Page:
Susan (DiLella) Herbert graduated from Embry-Riddle in 2002 with an Associate of Science in Aircraft Maintenance Technology. As a student, Susan worked in the overhaul shop at Embry-Riddle during the last six months of her program. She took a job after graduation with Atlantic Southeast Airlines (Delta Connection, now known as ExpressJet), where she was a Line Maintenance Mechanic for a year and half before being promoted to Lead Mechanic in charge of a group of six mechanics. In September 2006, after four years at ASA, Susan left to join GE Aviation in Durham, NC where she has been for the past five and a half years. Today, Susan is an Assembly and Test Technician, assembling the CFM-56 – 5B/7B engines.
What made you decide to pursue a career in aviation maintenance?
When I was a kid, we got to fly a lot; I always loved to fly on airplanes, as it was just so much fun. I also loved to take things apart and put them back together. So when I was deciding what I wanted to do for a career in my junior year of high school, I came to Embry-Riddle and took a tour of the maintenance department, and I knew right away that this was what I wanted to do. I knew I would be good at it, and I would enjoy doing it.
What do you do in your role as an Assembly and Test Technician for GE Aviation?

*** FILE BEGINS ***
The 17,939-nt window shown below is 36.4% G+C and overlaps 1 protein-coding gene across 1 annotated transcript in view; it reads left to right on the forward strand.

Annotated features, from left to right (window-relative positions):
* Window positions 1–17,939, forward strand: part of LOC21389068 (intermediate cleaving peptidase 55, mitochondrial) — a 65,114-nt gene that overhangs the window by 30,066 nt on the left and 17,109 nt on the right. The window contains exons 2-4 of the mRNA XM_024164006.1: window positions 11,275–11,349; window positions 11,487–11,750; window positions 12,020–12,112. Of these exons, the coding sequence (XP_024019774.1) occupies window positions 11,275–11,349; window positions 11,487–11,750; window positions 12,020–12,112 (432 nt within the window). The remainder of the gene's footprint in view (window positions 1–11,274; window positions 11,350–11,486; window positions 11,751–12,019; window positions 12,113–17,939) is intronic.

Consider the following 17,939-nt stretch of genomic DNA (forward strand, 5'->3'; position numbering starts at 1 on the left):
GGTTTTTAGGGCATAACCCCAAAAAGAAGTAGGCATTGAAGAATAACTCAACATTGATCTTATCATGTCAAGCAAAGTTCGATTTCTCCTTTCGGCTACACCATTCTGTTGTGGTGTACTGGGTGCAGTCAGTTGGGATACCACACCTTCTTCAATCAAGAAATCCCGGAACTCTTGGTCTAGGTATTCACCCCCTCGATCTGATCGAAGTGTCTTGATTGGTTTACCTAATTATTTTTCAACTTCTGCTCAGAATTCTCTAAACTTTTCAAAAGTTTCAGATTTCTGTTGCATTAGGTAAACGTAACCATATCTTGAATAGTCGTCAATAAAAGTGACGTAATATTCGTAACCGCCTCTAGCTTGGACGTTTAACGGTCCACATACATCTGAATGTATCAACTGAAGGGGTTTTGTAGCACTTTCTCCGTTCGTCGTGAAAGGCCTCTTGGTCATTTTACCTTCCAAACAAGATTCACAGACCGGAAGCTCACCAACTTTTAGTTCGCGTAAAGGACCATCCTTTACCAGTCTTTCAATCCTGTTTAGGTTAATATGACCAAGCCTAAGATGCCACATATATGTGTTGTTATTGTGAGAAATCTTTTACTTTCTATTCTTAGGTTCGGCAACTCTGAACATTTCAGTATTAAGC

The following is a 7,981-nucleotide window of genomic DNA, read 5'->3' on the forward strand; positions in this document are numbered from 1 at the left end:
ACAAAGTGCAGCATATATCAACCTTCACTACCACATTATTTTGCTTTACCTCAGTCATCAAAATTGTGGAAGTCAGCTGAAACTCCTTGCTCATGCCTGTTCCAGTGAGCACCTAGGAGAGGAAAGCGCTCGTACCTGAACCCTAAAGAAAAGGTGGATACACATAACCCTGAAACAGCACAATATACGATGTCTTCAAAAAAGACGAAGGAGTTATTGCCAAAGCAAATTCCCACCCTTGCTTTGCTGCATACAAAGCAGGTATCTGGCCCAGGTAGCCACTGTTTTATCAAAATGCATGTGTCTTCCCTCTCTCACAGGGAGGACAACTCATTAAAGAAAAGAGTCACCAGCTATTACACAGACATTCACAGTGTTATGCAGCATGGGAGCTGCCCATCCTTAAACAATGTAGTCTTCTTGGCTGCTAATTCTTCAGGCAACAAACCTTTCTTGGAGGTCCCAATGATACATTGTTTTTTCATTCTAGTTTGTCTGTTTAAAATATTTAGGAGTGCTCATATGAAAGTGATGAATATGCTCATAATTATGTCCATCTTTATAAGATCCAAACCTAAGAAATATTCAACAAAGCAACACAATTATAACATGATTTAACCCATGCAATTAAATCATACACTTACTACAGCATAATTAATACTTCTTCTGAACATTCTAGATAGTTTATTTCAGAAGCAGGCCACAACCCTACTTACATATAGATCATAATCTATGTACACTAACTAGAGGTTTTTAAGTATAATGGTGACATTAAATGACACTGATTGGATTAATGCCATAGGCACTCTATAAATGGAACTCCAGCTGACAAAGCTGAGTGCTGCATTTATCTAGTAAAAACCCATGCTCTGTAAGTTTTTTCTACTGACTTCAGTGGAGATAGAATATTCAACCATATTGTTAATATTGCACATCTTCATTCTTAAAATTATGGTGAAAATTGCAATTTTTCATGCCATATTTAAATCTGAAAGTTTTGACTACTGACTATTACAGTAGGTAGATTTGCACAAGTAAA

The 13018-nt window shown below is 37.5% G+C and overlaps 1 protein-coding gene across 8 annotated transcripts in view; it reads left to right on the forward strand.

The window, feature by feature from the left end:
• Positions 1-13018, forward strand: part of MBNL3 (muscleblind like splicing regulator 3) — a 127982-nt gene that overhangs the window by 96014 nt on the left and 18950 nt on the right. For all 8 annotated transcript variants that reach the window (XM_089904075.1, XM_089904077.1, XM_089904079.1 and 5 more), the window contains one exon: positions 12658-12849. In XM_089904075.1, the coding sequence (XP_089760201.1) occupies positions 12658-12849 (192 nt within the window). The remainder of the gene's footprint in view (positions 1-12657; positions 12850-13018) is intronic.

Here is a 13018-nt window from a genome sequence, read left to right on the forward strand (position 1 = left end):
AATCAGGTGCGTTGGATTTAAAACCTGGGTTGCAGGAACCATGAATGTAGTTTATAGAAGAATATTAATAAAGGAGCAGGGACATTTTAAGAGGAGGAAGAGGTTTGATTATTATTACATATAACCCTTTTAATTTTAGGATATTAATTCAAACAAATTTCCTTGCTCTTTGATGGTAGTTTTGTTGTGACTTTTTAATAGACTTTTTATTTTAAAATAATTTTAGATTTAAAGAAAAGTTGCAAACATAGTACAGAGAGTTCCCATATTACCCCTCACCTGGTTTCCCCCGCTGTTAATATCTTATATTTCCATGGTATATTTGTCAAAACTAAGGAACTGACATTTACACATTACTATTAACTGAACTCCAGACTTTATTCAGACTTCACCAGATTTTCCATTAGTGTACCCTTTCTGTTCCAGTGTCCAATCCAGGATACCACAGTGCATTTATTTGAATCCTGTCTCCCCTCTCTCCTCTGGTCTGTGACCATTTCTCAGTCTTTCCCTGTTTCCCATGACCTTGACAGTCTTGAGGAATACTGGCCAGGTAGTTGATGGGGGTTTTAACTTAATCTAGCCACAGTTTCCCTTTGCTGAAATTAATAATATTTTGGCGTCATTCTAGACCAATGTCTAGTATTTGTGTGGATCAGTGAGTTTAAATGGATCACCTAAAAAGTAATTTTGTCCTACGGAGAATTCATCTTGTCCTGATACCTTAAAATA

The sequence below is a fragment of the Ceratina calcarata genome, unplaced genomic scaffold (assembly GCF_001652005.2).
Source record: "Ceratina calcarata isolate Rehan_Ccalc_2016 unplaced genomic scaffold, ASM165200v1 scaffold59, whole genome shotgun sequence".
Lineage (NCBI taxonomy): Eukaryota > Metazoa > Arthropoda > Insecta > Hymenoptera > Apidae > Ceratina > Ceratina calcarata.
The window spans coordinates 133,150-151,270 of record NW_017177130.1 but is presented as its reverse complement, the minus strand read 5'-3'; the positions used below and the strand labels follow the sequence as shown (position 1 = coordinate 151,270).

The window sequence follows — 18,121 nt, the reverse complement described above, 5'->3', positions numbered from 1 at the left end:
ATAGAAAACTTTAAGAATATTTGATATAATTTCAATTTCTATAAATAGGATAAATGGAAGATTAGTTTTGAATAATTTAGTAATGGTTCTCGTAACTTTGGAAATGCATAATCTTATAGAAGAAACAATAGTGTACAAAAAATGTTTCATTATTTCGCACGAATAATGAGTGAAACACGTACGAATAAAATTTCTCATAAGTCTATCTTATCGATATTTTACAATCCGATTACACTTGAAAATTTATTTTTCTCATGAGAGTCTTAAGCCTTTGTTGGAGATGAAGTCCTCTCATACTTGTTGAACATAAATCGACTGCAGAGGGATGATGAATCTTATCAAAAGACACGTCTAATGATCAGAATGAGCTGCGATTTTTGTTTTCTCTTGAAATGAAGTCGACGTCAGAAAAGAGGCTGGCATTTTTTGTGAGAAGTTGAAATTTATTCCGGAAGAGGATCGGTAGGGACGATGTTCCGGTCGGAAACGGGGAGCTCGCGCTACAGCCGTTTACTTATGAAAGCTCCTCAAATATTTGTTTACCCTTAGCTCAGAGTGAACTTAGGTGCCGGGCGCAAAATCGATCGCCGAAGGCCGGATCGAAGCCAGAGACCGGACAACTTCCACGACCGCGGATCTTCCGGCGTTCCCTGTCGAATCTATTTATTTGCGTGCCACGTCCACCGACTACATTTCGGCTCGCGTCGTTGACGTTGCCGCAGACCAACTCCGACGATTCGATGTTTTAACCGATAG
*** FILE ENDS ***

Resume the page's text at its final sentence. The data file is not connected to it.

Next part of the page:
In my role as an assembly and test technician, I build the CFM-56 5B/7B engine, which entails everything from building the sub assemblies or piece parts of the engine to taking all the piece parts and putting them together to form a core assembly or the entire engine. I have also taken on the responsibility of work station owner; I am responsible for the maintenance of a grind machine, which we use to cut our shroud sub assembly to meet a specific dimension.
Do you have any advice for candidates who are seeking work in the field of aviation maintenance?
My advice to candidates seeking a job in maintenance would be, do not limit yourself to just looking near the area where you live as there are so many opportunities out there that you might not know about. Keep in touch with your fellow alumni; aviation is a small industry, and you will find that networking is also a great way find out about job opportunities.
How has your Embry-Riddle degree helped you in the course of your career?
Embry-Riddle has helped me because employers find it impressive that I went to this amazing school. They know that I received a great education. I have also run into many people in this industry who went to Embry-Riddle, and we enjoy reminiscing about when we were attending there and what teachers we had. Because of that I have been able to network with my fellow alumni.
What are your long-term goals for the future?
My long term goals are to get my bachelor’s degree in Aviation Management and to continue to grow my career here at GE Aviation.